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Oracle® Fusion Middleware Programming JDBC for Oracle WebLogic Server
12c Release 1 (12.1.1)

Part Number E24376-02
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10 Troubleshooting JDBC

This chapter describes common issues when developing JDBC applications.

Problems with Oracle Database on UNIX

Check the threading model you are using. When using Oracle drivers, WebLogic recommends that you use native threads. You can specify this by adding the -native flag when you start Java.

Thread-related Problems on UNIX

On UNIX, two threading models are available: green threads and native threads. For more information, read about the JDK for the Solaris operating environment at http://www.oracle.com/technetwork/java/index.html.

You can determine what type of threads you are using by checking the environment variable called THREADS_TYPE. If this variable is not set, you can check the shell script in your Java installation bin directory.

Some of the problems are related to the implementation of threads in the JVM for each operating system. Not all JVMs handle operating-system specific threading issues equally well. Here are some hints to avoid thread-related problems:

Closing JDBC Objects

Oracle recommends—and good programming practice dictates—that you always close JDBC objects, such as Connections, Statements, and ResultSets, in a finally block to make sure that your program executes efficiently. Here is a general example:

Example 10-1 Closing a JDBC Object

try {

Driver d = 
(Driver)Class.forName("oracle.jdbc.OracleDriver").newInstance();

Connection conn = d.connect("jdbc:weblogic:oracle:myserver",
                                  "scott", "tiger");

    Statement stmt = conn.createStatement();
    stmt.execute("select * from emp");
    ResultSet rs = stmt.getResultSet();
    // do work

    }

    catch (Exception e) {

      // handle any exceptions as appropriate

    }

    finally {

      try {rs.close();}
      catch (Exception rse) {}
      try {stmt.close();}
      catch (Exception sse) {}
      try {conn.close();
      catch (Exception cse) {}

    }

Abandoning JDBC Objects

You should also avoid the following practice, which creates abandoned JDBC objects:

//Do not do this.
stmt.executeQuery();
rs = stmt.getResultSet();

//Do this instead
rs = stmt.executeQuery();

The first line in this example creates a result set that is lost and can be garbage collected immediately.

Using Microsoft SQL Server with Nested Triggers

The following section provides troubleshooting information when using nested triggers on some Microsoft SQL Server databases:

For information on supported data bases and data base drivers, see the Oracle Fusion Middleware Supported System Configurations page at http://www.oracle.com/technetwork/middleware/ias/downloads/fusion-certification-100350.html.

Exceeding the Nesting Level

You may encounter a SQL Server error indicating that the nesting level has been exceeded on some SQL Server databases.

For example:

CREATE TABLE EmployeeEJBTable (name varchar(50) not null,salary int, card     
varchar(50), primary key (name))

   CREATE TABLE CardEJBTable (cardno varchar(50) not null, employee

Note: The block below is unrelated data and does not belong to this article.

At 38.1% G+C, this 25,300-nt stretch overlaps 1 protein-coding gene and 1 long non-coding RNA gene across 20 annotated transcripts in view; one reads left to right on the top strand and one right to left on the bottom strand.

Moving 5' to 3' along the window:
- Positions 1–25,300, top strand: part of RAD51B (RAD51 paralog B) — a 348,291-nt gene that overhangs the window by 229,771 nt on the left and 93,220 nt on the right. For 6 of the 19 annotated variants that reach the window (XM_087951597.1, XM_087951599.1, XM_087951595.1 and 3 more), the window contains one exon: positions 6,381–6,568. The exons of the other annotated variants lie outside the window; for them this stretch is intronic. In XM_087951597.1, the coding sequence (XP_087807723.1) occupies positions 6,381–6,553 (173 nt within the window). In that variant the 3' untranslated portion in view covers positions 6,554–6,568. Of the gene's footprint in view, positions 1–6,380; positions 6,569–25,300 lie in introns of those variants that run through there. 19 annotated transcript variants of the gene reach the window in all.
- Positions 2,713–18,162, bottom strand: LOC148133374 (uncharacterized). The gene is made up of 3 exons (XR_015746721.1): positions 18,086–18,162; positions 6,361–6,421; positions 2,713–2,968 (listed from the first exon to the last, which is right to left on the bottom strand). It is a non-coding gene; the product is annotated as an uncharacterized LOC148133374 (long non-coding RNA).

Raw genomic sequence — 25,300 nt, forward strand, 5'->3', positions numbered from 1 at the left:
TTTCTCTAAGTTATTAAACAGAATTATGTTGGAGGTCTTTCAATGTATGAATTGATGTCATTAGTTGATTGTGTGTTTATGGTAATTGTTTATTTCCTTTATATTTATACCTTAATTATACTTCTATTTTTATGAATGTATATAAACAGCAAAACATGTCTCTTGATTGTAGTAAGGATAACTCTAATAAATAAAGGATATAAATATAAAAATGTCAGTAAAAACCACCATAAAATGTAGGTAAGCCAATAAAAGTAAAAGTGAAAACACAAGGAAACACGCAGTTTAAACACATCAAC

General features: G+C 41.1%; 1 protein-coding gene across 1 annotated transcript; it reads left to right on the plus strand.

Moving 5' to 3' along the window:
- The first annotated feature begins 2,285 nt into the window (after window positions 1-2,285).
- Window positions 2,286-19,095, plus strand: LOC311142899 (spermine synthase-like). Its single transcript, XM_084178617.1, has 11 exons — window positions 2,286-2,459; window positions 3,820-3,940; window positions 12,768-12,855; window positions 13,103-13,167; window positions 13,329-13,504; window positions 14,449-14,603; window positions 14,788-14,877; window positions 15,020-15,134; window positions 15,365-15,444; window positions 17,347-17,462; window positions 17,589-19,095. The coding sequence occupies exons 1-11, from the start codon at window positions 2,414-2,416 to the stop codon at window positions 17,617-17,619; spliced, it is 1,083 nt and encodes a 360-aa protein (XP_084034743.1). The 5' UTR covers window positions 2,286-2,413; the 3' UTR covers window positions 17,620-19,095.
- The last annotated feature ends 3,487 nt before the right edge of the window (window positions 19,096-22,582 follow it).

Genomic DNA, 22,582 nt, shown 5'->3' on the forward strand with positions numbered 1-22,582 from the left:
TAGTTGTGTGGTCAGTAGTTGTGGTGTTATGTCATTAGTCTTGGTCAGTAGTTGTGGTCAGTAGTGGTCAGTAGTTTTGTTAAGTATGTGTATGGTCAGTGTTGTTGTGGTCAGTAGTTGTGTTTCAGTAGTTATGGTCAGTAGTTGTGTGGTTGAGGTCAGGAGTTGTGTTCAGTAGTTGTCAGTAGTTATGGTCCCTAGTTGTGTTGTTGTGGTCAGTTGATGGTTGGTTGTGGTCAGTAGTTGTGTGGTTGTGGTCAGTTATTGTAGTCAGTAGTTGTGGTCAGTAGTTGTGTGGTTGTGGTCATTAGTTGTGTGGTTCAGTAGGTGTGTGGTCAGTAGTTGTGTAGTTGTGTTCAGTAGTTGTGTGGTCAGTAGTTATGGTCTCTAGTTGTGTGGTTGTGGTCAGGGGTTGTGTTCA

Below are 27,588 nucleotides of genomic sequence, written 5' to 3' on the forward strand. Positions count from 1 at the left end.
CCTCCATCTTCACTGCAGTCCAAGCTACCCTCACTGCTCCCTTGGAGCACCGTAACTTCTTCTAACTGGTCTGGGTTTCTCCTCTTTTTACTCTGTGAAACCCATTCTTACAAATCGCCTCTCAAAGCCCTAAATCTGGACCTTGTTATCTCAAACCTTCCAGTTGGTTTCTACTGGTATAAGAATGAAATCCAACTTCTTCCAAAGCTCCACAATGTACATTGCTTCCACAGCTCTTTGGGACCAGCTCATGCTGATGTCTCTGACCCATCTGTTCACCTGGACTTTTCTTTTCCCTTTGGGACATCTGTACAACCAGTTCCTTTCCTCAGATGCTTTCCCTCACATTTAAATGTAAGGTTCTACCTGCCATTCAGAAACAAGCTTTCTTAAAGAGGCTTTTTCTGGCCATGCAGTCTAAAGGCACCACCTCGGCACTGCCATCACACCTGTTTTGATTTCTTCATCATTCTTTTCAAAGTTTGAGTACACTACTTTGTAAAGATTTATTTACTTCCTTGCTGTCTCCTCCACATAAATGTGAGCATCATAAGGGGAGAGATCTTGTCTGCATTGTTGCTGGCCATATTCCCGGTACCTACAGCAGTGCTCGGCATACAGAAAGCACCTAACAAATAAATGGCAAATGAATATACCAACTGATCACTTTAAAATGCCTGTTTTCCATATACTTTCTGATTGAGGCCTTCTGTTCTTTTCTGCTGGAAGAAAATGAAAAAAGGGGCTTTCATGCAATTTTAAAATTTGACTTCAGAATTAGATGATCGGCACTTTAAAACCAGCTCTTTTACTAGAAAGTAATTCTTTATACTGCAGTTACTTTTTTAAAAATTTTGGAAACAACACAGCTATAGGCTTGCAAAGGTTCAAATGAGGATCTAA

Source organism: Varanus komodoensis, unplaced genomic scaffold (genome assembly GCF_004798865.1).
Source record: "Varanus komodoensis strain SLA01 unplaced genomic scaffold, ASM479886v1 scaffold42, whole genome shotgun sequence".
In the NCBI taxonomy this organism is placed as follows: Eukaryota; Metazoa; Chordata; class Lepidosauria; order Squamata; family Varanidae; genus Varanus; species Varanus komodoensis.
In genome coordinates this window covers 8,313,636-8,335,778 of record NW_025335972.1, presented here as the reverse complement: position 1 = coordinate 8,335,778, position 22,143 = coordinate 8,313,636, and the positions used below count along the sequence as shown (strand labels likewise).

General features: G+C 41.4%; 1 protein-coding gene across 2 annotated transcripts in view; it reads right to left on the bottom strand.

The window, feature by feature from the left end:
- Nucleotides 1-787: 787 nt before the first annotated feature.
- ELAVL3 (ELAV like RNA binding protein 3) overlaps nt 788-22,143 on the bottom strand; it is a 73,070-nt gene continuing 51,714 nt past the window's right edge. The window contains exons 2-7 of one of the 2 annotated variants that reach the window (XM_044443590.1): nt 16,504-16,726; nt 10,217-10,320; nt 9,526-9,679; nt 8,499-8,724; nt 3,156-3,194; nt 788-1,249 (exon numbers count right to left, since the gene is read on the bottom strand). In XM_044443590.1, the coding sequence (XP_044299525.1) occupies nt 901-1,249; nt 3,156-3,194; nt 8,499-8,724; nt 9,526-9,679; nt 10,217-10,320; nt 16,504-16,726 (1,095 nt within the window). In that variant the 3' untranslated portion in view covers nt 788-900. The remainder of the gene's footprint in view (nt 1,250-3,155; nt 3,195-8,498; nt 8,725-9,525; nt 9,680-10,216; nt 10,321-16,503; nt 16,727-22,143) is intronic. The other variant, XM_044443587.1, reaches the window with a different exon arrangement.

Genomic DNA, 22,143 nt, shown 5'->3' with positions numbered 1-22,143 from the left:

varchar(50), primary key (cardno), foreign key (employee) references    
EmployeeEJB Table(name) on delete cascade)
   CREATE TRIGGER  card on EmployeeEJBTable for delete as delete    CardEJBTable  
where employee in (select name from deleted)

   CREATE TRIGGER  emp on CardEJBTable for delete as delete EmployeeEJBTable    
where card in (select cardno from deleted)

   insert into EmployeeEJBTable values ('1',1000,'1')
   insert into CardEJBTable values ('1','1')
   DELETE FROM CardEJBTable WHERE cardno = 1

Results in the following error message:

Maximum stored procedure, function, trigger, or view nesting level exceeded  (limit 32).

To work around this issue, do the following:

  1. Run the following script to reset the nested trigger level to 0:

    -- Start batch 
    exec sp_configure 'nested triggers', 0  -- This set's the new value. 
    reconfigure with override -- This makes the change permanent 
    -- End batch 
    
  2. Verify the current value the SQL server by running the following script:

    exec sp_configure 'nested triggers' 
    

Using Triggers and EJBs

Applications using EJBs with a Microsoft driver may encounter situations when the return code from the execute() method is 0, when the expected value is 1 (1 record deleted).

For example:

CREATE TABLE EmployeeEJBTable (name varchar(50) not null,salary int, card     
varchar(50), primary key (name))

   CREATE TABLE CardEJBTable (cardno varchar(50) not null, employee    
varchar(50), primary key (cardno), foreign key (employee) references    
EmployeeEJB Table(name) on delete cascade)
   CREATE TRIGGER  emp on CardEJBTable for delete as delete EmployeeEJBTable    
where card in (select cardno from deleted)

   insert into EmployeeEJBTable values ('1',1000,'1')
   insert into CardEJBTable values ('1','1')
   DELETE FROM CardEJBTable WHERE cardno = 1
The EJB code assumes that the record is not found and throws an appropriate error 
message. 
To work around this issue, run the following script:
   exec sp_configure 'show advanced options', 1
   reconfigure with override
   exec sp_configure 'disallow results from triggers',1
   reconfigure with override